T Nation

Recent Killing Spree In Tokyo...

I’m sure some of you have seen this already. They have pictures of the guy now. He looks almost exactly like Kim Jong Il. It was also reported that he would be put to death, which surprised the hell out of me because I wouldn’t have guessed they had the death penalty.

http://news.bbc.co.uk/2/hi/asia-pacific/7445694.stm

[quote]beebuddy wrote:
I’m sure some of you have seen this already. They have pictures of the guy now. He looks almost exactly like Kim Jong Il. It was also reported that he would be put to death, which surprised the hell out of me because I wouldn’t have guessed they had the death penalty.

http://news.bbc.co.uk/2/hi/asia-pacific/7445694.stm [/quote]

They should make him commit seppoku! Though that was seen as an honorable death, which he probably doesn’t deserve.

Cunts like that aren’t worthy of Seppuku.

Hang him by his feet until he dies. I also like how there are people in Japan calling for government reform and all that shit when such occurrences are fairly uncommon.

[quote]Makavali wrote:
Cunts like that aren’t worthy of Seppuku.

Hang him by his feet until he dies. I also like how there are people in Japan calling for government reform and all that shit when such occurrences are fairly uncommon.[/quote]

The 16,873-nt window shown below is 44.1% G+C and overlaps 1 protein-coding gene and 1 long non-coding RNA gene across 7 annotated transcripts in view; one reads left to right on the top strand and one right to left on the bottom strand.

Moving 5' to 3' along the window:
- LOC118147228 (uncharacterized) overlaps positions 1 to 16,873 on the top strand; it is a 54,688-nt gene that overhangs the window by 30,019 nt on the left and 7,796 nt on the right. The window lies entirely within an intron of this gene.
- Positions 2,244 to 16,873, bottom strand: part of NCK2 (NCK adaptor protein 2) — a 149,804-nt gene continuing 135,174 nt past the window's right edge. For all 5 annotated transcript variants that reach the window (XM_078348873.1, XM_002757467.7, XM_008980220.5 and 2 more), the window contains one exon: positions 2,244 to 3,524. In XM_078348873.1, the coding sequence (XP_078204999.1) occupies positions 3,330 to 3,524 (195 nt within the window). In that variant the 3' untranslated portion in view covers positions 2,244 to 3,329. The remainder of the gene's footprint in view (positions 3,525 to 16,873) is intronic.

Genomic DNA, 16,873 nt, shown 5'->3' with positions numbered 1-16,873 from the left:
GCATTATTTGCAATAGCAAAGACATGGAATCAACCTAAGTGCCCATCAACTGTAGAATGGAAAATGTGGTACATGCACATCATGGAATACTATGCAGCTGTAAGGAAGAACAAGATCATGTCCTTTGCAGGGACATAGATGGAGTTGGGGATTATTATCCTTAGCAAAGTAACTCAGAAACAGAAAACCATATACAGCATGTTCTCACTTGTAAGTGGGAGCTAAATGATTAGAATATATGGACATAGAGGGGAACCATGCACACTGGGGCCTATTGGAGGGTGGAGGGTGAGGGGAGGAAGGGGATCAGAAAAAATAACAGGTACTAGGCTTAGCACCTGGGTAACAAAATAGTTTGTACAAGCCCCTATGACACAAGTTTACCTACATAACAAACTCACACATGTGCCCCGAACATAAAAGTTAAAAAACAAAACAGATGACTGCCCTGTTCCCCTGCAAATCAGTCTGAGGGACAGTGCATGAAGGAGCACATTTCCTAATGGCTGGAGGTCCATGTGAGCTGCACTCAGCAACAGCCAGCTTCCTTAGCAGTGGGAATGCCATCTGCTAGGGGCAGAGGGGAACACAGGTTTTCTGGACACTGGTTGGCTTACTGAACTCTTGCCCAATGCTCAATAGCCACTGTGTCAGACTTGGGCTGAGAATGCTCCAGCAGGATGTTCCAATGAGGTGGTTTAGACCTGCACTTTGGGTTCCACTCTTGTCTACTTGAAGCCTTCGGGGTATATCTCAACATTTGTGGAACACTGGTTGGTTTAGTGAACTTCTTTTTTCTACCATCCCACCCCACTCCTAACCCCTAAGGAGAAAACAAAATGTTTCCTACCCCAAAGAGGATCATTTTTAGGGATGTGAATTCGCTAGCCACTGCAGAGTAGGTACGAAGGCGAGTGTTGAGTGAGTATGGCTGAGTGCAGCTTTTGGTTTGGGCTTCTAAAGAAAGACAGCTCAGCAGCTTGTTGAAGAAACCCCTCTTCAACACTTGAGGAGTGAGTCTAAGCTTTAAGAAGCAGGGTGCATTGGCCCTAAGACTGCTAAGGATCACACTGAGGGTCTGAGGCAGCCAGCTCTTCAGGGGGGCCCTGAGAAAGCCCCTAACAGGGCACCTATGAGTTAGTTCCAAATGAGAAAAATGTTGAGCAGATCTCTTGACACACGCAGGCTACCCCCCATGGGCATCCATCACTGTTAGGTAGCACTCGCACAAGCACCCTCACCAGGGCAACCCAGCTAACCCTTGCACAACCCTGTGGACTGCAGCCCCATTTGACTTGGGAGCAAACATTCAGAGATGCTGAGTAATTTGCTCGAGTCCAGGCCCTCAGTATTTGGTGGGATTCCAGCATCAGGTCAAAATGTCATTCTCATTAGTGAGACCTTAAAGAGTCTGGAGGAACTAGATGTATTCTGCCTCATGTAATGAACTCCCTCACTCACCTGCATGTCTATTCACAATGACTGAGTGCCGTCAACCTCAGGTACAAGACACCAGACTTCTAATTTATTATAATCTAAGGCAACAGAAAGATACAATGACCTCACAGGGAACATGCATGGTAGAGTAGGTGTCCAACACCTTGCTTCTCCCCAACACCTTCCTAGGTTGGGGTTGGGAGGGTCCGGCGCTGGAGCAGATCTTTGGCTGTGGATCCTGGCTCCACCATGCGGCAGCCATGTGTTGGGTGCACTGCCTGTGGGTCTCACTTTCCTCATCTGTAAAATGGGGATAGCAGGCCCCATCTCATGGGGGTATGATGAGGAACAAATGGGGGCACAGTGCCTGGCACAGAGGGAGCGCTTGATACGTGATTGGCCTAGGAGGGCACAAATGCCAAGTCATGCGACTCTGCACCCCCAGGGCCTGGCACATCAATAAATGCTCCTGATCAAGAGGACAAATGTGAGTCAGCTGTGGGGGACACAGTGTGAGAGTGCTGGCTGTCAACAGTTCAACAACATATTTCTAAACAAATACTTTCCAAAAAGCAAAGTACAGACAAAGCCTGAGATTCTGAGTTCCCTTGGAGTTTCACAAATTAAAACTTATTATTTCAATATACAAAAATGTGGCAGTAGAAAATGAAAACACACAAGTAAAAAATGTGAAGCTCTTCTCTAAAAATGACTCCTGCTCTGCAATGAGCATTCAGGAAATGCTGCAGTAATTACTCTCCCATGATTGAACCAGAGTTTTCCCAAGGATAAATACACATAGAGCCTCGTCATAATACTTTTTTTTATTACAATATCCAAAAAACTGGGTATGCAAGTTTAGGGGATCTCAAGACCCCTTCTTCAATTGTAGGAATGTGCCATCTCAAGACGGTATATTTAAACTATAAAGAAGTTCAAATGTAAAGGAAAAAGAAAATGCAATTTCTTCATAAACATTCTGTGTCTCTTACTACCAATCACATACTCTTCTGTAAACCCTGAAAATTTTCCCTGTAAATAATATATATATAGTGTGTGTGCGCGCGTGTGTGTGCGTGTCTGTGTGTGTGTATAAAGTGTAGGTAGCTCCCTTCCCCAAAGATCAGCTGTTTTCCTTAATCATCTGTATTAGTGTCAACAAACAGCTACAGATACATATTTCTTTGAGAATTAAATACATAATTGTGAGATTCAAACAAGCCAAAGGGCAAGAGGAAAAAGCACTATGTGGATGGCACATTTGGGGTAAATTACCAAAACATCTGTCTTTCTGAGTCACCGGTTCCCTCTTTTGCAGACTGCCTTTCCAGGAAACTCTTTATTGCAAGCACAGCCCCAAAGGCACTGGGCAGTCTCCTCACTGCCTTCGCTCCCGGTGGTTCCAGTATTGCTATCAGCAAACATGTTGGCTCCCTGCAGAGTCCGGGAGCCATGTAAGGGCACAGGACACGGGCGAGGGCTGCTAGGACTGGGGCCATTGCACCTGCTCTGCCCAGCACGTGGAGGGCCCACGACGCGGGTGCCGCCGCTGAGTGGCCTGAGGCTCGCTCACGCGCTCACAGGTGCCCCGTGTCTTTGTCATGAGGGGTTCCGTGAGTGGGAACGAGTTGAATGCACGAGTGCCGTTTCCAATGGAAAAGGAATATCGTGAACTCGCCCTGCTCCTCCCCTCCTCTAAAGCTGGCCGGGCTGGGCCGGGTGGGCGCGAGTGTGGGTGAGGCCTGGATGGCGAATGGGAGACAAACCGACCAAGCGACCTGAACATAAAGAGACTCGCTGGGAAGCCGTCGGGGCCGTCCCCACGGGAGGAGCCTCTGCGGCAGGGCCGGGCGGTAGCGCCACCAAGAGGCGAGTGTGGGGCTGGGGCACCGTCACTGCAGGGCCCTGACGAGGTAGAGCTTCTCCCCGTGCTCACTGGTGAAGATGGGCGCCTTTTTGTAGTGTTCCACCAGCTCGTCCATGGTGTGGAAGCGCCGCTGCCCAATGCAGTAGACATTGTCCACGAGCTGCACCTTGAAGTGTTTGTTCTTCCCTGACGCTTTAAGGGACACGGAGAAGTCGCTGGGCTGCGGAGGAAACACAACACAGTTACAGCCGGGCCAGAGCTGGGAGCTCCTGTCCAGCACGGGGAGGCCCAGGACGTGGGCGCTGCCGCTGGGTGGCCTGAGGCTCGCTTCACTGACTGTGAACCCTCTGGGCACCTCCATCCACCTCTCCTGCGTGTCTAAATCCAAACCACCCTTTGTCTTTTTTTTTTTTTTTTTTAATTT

Who knows, maybe they’ll come up with something and achieve what the USA hasn’t by actually preventing these strange massacres.

I actually left Akihabara about 2 hours before the massacre. I was looking for an English copy of GTA4, ironically.

A lot of people don’t know this or wouldn’t expect it, but Japanese news is extremely graphic. For example, if a motorcycle accident is being reported on, they’ll show the blood and brains strewn all over the concrete.

When I saw footage of what happened, I felt sick to my stomach. The intersection was absolutely covered in red. 7 innocent strangers…killed…because some fuckwit from Aomori-ken had the urge.

Japan IS a relatively safe country, but what spooks me is that when a killing does occur, it is often completely random.

Damn shame. Unfortunate side-effect of the mushrooming fureeta, as well as social withdrawal. Hikokomori (people with extreme social withdrawal) aren’t a new phenomenom; in fact, it’s an old and rather serious one. IMO, the problem is widespread on a broad level in Japan, but usually gone unnoticed.